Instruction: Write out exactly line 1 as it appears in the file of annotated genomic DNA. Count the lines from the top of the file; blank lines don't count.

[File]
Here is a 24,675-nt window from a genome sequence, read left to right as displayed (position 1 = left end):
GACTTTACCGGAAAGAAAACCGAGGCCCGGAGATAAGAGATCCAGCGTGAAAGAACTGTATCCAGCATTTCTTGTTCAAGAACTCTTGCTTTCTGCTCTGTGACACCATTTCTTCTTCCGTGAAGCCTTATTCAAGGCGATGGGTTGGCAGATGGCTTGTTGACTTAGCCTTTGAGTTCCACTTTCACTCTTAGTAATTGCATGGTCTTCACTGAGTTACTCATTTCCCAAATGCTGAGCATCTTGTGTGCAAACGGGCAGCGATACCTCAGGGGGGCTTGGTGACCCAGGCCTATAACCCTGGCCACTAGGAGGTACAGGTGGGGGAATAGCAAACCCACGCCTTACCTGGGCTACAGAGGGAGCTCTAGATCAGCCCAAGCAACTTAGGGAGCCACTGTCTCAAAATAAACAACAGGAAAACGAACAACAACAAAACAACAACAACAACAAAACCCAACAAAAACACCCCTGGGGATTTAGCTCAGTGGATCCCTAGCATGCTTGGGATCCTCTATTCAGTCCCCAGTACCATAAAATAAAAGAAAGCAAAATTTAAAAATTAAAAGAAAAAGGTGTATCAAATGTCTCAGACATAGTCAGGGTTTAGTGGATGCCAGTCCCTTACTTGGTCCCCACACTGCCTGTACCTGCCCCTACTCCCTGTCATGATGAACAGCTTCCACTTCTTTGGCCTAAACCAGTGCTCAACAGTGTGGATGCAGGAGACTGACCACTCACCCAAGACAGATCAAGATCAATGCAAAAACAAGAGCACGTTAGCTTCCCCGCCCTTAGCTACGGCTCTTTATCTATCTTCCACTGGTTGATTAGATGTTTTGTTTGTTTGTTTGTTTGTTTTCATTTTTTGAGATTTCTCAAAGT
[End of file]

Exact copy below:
Here is a 24,675-nt window from a genome sequence, read left to right as displayed (position 1 = left end):